First Chapter: Tainted Truth

Author: Nathalie M.L. Römer
Copyright © 2019 Nathalie M.L. Römer. All rights reserved.

Marrida shudders at the thought of the Wolf Riders, hurrying home as fast as she can. She has heard the rumours that they are coming closer to Ruh’nar; every day the people of the city grow more fearful. Some have even started to make up retellings of having encountered the Wolf Riders, and many merchants who’d normally be busying themselves in the central market square now stay away.
The city feels so empty these days.
The pain of the impending incursion, whether or not the rumours are true, is visible on the faces of those Marrida passes in the streets. Even she is feeling fear in the deepest recesses of her heart, but it’s not so much fear for herself. If the Wolf Riders are going to attack, what will happen to her younger brother?
“They’ll snatch you too,” she’d shouted at him in her latest fit of anger when he’d again mentioned his chosen vocation to her. Her brother, in turn, had stomped off to his room, slammed the door shut, and stayed there for hours. Not even a meal would tempt him out.
Another shudder of fear runs through Marrida. It is too risky for boys to be outside these days. The Wolf Riders are renowned for snatching them to be trained in the ruined city they claimed as their own centuries earlier. No one really understands why the Wolf Riders do this. Some say it is related to their own legends – although you can hardly call the retellings of a brutish group of men ‘legends’. And now these men are targeting her city to plunder and destroy, taking even more power for themselves.
Marrida is a young, headstrong woman, only a few years beyond her woman initiation, First Rites. She and her younger brother and sister occupy a small but luxurious house on the most north-easterly street off the central market, just a few streets past her uncle’s shop which sells exquisite pottery, leather wares and stone works. The district she lives in has been notable for centuries for its artisans, but even those are fewer these days as the residents of Ruh’nar seek safety in the untouched cities on the western coast of the vast continent. Although Marrida’s district is still considered among the wealthiest parts of the fast diminishing city, even grandeur can pay the ultimate price.
Marrida sincerely hopes one day to convince her uncle that they too should leave, but he is probably as stubborn as she is. He tells her the family has lived in Ruh’nar for more than nine generations since leaving their original home behind, so they will stay in Ruh’nar.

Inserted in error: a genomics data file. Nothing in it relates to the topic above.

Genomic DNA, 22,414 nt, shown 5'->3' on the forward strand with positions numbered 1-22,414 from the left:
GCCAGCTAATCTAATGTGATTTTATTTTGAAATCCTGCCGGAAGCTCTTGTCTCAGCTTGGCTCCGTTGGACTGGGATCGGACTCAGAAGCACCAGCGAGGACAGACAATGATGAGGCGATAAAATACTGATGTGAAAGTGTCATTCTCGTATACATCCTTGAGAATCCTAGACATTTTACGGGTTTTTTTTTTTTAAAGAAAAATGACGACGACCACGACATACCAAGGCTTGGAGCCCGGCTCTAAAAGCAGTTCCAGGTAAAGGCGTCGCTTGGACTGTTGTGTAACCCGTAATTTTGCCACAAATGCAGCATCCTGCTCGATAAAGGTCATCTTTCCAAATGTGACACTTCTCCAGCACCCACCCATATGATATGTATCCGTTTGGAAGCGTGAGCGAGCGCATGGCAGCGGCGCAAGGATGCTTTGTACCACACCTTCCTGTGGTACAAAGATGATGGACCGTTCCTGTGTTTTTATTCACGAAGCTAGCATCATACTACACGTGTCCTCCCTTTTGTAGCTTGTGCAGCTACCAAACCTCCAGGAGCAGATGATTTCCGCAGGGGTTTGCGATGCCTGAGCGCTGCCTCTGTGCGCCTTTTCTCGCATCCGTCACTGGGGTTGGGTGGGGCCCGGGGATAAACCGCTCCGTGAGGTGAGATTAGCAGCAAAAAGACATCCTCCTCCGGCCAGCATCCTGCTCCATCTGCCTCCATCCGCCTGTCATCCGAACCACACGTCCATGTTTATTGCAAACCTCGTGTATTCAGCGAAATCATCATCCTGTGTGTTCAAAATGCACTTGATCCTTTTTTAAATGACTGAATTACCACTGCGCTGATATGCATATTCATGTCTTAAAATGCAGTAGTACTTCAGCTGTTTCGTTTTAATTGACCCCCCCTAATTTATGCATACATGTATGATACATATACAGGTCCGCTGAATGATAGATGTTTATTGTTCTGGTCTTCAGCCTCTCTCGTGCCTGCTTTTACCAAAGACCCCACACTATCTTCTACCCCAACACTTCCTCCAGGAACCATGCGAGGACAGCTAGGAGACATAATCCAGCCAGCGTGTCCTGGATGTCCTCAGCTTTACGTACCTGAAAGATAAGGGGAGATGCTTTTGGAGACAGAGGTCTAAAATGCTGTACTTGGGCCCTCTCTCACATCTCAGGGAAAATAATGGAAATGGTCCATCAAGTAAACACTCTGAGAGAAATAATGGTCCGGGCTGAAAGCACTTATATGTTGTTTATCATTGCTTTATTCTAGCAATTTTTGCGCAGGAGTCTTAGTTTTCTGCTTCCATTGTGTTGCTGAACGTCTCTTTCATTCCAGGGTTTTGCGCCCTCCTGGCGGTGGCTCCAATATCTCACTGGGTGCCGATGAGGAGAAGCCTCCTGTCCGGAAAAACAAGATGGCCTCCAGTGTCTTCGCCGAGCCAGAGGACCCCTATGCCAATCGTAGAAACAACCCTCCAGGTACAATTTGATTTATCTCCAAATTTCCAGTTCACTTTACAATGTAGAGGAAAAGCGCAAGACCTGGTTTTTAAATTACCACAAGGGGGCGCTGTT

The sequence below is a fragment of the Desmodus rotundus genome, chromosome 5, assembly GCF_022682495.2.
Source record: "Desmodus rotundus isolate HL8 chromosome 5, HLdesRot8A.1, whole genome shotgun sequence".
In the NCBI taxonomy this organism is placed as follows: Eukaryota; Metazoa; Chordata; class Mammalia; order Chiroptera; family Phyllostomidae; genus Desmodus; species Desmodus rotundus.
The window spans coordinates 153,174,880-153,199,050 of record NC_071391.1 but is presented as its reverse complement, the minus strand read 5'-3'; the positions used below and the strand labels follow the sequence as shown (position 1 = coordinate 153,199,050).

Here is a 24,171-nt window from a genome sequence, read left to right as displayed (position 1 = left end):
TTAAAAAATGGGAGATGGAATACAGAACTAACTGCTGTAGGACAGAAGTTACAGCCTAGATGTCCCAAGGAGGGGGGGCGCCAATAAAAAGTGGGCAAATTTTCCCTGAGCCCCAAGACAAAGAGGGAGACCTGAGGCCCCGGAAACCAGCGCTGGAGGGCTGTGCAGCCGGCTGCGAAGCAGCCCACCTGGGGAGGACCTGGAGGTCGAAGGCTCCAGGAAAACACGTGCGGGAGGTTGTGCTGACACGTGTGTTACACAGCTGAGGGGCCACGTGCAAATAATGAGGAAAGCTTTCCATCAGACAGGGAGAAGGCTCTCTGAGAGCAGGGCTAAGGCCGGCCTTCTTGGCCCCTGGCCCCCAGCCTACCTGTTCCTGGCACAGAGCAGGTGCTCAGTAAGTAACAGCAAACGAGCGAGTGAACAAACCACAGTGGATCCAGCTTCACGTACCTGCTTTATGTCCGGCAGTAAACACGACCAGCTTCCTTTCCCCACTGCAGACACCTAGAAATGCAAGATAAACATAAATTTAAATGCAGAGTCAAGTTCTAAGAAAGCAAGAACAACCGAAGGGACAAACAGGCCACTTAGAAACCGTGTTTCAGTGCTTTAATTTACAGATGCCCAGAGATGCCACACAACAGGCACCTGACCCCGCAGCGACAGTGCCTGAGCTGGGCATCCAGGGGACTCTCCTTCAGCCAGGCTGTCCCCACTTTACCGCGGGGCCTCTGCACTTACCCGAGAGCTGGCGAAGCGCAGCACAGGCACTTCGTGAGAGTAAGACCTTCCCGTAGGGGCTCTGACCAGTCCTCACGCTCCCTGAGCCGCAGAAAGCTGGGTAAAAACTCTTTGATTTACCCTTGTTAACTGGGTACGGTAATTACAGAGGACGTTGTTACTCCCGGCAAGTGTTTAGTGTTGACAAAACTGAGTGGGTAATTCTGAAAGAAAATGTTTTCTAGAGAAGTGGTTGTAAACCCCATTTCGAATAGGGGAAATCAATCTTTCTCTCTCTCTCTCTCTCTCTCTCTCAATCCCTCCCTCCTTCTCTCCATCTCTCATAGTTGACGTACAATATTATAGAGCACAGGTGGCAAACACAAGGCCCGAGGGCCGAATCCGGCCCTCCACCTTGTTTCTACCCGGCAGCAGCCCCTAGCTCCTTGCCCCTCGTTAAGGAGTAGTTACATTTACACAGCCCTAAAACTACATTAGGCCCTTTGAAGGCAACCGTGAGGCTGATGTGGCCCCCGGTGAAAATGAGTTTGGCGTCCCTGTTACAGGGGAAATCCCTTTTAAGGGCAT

* * *
Deep in thought, Marrida passes her uncle’s shop. She can hear noises from within, indicating her uncle, Joharan, and his five young apprentices are hard at work.
Years ago, she was in the shop as a young child. A group of seven cloaked women and a solitary man, who acted as their guard, entered and asked for her. With some reluctance, her uncle called her from the back room. When the women explained to him that they were looking for a stone of innocence and only a young girl could see its innocence, he agreed to the process, and let them use the room behind the storage area for privacy. Why he so readily allowed his young niece to be alone with this group of strangers is still a puzzle to Marrida.
Once they were alone, Marrida watched as the women took off their long, dark grey-blue cloaks and revealed themselves – the guard had gone outside by now. She realised from their appearance they were from the Temple – the mysterious building at the south end of the central square which only a few can enter.
The most striking thing about the group, at least in Marrida’s young mind, was how wealthily dressed they were. The leader, whom she would come to know as Elder Sharriba, wore her silver-streaked hair tied back with a clasp studded with small gems, and her dress was the richest dark red. Sharriba’s face was heart-shaped, and as a young woman, she must have drawn plenty of interest from men looking for a life partner. Her only piece of jewellery was a gem in the shape of a rubha apple hanging from a beaded chain around her neck, and Marrida couldn’t keep her eyes off the gem however much she tried.
Sharriba’s piercing green-grey eyes seemed to stare right through Marrida as she spoke to her. She told the young girl that she had observed Marrida in a dream, and like them, Marrida was destined to be a Keeper of Truth. At the time, Marrida did not understand what all this meant, but as she started her extensive training with Sharriba, she was quick to learn.
The first thing the Elder told her was that no person, not even her family, should ever know that she was a Keeper of Truth. There would be dire consequences if it was ever discovered she had revealed this information. The punishment would be severe, but Marrida was not told how it would be ‘imparted’, as Sharriba put it.
Was that a bit of a play on words? Marrida thinks now, chuckling at the irony of dealing with truth while lying to kith and kin about what she does in the Temple. Sometimes the humour of the situation is easier to consider then the consequences of what she’s doing in secret.
Three days after the fateful day in her uncle’s shop, Marrida became an initiated Acolyte. That day, her destiny altered, giving her life a new meaning. But what Marrida didn’t know was that this destiny would lead her towards another.
She was so innocent back then.
* * *
Marrida soon noticed Elder Sharriba singled her out for in-depth training and discussion. After a time, the other Acolytes started to treat her differently, to the point where she sensed their resentment as soon as she entered a room. It left her with no friends at the Temple, and at times loneliness overwhelmed her. There were three slightly older Acolytes who liked picking on her whenever she was alone in a room with them.